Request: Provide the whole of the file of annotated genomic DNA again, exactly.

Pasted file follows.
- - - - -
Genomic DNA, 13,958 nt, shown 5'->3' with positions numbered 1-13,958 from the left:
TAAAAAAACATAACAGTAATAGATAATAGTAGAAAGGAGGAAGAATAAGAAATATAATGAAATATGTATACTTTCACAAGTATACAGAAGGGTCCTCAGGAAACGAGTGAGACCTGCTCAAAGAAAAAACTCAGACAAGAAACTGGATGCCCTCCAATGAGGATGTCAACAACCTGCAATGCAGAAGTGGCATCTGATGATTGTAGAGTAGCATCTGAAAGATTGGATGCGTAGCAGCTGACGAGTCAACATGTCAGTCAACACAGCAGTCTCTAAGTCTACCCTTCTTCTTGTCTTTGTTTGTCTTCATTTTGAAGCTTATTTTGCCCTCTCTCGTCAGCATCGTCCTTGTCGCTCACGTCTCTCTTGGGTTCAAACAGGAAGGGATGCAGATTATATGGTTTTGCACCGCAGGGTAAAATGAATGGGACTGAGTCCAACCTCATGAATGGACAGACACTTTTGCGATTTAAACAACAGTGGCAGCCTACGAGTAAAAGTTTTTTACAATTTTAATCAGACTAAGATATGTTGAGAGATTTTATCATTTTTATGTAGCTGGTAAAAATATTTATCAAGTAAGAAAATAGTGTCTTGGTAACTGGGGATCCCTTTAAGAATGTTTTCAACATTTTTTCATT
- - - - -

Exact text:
Genomic DNA, 13,958 nt, shown 5'->3' with positions numbered 1-13,958 from the left:
TAAAAAAACATAACAGTAATAGATAATAGTAGAAAGGAGGAAGAATAAGAAATATAATGAAATATGTATACTTTCACAAGTATACAGAAGGGTCCTCAGGAAACGAGTGAGACCTGCTCAAAGAAAAAACTCAGACAAGAAACTGGATGCCCTCCAATGAGGATGTCAACAACCTGCAATGCAGAAGTGGCATCTGATGATTGTAGAGTAGCATCTGAAAGATTGGATGCGTAGCAGCTGACGAGTCAACATGTCAGTCAACACAGCAGTCTCTAAGTCTACCCTTCTTCTTGTCTTTGTTTGTCTTCATTTTGAAGCTTATTTTGCCCTCTCTCGTCAGCATCGTCCTTGTCGCTCACGTCTCTCTTGGGTTCAAACAGGAAGGGATGCAGATTATATGGTTTTGCACCGCAGGGTAAAATGAATGGGACTGAGTCCAACCTCATGAATGGACAGACACTTTTGCGATTTAAACAACAGTGGCAGCCTACGAGTAAAAGTTTTTTACAATTTTAATCAGACTAAGATATGTTGAGAGATTTTATCATTTTTATGTAGCTGGTAAAAATATTTATCAAGTAAGAAAATAGTGTCTTGGTAACTGGGGATCCCTTTAAGAATGTTTTCAACATTTTTTCATT